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  3. My first thought was "environment," but not in the specific way of nature. I probably mean "milieu" but that is a more fancy word. Milieu ranges from the local all the way to the international. Locally, in visiting other cities or towns I have found, as I'm sure others know, that some just simply have a more hospitable community environment, including range of services and activities specifically for older citizens. My town is pretty near the bottom! Moving up to the state level, states vary in their benevolence to seniors, so the milieu can vary. Here my state ranks fairly well (no state taxes on retirement income and a 75,000 subtraction from value of a home for property taxes). Moving up to the national level, decisions made in Congress, or which Congress threatens to make, obviously impact on the ability of seniors to live a fulfilling life. At the international level, I think living in a milieu of repeated terroristic acts injects a wariness in me about plans to travel abroad. I wouldn't know how to graph this. Possibly it is one BIG circle (milieu) drawn around all the other spheres.

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    1. Interesting comment, B.E., and one that is quite important. The "protection" of seniors and what support we are given to craft a satisfying retirement does make a huge difference. As you note, that could easily be a circle big enough to hold all the others.

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  4. We are experiencing how dogs impact our satisfying retirement right now. Planning a vacation for 10 days and finding good care, in our home, for the pups was daunting. But, we found someone who loves animals and needed extra work for Feb., so it was a great win/win. We've always been fairly lucky with this in the past. Maybe it's because our dogs are so easy, even though one has special needs. But, the expense is daunting if we want to take more trips without them. We need to find the balance, and we will.
    b

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    1. When we went to Palm Springs last month we were lucky one of our daughters had no problem moving into our house and watching the dog. Next year we will be at the festival for a full 8 days which may mean we have to make other arrangements. Puppies do complicate things but are certainly worth it.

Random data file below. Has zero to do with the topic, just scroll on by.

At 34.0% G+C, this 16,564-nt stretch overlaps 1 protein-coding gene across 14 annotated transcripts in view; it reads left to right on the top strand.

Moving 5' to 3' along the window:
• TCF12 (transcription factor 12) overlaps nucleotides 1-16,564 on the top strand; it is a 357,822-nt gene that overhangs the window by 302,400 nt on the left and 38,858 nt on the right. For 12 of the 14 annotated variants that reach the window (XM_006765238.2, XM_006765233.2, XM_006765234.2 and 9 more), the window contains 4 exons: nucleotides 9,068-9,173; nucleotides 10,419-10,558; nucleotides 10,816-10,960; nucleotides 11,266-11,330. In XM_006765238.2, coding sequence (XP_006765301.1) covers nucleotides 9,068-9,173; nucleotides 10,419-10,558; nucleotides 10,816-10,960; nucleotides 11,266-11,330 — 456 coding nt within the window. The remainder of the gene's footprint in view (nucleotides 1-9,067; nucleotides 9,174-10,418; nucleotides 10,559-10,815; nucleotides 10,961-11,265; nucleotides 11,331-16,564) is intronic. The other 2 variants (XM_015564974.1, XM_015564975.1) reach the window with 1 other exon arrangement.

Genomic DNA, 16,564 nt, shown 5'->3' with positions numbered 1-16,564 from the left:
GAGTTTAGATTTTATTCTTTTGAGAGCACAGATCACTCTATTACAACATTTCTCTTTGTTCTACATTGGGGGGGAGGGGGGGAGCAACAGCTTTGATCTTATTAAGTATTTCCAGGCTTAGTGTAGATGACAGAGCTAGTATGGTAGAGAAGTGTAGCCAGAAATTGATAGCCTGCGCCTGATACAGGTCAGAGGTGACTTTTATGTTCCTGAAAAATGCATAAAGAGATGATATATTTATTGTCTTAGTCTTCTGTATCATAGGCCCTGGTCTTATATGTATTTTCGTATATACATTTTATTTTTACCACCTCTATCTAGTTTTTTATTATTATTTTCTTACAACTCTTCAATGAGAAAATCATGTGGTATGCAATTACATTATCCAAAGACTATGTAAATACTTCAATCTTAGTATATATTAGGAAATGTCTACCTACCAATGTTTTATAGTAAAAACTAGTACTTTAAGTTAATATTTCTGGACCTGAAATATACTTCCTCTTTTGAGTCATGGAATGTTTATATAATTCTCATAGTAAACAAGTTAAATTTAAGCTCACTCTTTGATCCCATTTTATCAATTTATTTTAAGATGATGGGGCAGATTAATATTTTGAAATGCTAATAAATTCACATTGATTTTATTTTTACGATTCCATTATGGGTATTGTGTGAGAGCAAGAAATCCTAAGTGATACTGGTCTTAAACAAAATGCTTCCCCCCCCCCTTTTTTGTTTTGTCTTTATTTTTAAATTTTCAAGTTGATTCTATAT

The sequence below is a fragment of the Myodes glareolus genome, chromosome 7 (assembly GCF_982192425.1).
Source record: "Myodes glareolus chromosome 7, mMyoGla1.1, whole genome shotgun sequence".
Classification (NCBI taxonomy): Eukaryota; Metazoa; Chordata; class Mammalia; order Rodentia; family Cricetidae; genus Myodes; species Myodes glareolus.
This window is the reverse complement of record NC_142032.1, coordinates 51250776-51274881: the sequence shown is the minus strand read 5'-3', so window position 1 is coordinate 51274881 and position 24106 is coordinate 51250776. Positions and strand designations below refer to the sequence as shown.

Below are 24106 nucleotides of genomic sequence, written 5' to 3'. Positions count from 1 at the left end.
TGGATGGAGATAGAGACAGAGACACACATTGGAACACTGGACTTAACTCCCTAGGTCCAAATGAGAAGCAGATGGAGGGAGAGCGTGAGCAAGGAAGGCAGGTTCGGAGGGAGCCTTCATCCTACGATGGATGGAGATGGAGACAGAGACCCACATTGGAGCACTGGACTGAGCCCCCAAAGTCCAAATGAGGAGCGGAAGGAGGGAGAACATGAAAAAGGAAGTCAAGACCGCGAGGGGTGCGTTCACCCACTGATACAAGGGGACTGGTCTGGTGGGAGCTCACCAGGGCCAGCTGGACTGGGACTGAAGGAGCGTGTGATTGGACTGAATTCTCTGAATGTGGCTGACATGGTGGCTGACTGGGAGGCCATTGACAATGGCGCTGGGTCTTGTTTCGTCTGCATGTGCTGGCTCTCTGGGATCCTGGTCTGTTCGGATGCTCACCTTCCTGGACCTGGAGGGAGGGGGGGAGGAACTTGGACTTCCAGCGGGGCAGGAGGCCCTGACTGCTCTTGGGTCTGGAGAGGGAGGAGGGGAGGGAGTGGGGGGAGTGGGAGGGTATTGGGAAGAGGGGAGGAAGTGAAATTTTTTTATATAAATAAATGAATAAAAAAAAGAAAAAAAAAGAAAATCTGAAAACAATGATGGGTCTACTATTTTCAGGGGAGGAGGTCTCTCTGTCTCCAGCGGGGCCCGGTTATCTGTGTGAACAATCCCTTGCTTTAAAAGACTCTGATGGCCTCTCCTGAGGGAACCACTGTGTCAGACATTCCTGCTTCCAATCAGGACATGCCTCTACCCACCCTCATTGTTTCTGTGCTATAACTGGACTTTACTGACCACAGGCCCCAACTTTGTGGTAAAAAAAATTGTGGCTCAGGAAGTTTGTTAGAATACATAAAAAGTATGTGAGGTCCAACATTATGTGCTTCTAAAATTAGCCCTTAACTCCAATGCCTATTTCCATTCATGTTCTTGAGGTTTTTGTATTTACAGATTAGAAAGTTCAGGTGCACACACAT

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  5. Nice graphic -- both thoughtful and thought-provoking. Like RJ, I thought the grey circle was way too small for my experience; learning, especially, is really important to me. But then I realized that learning is a passion with me, which puts it in the blue circle as well. I think the most important thing about this whole exercise is the visual reminder that a satisfying retirement isn't just about finances. Thanks, Bob! -Jean

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    1. A new web service allowed me to try their graphics for free so I thought I'd just play around with one of their templates - and I think it worked out pretty well.

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  6. For myself, I find the 'me' aspects of retirement need to be carefully balanced against the 'we' aspects, primarily family. In a perfect world I would travel 80% of the time, but I am very conscious of the impact that would have on my relationship with my daughters, and grandchildren, so I don't. The other aspect of staying in retirement balance for myself is to keep my foundation in place on a daily basis - exercise and good nutrition to enhance my energy, and mindfulness to enhance my serenity. It's pretty much all good after that.

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    1. I know I would travel more if family weren't so important to me, but that is a tradeoff I am very willing to make.

      Even after 14 years I struggle with balance. Different times of the year, even different days of the week seem to throw my ideal out of whack. Of course, who promised me my ideal?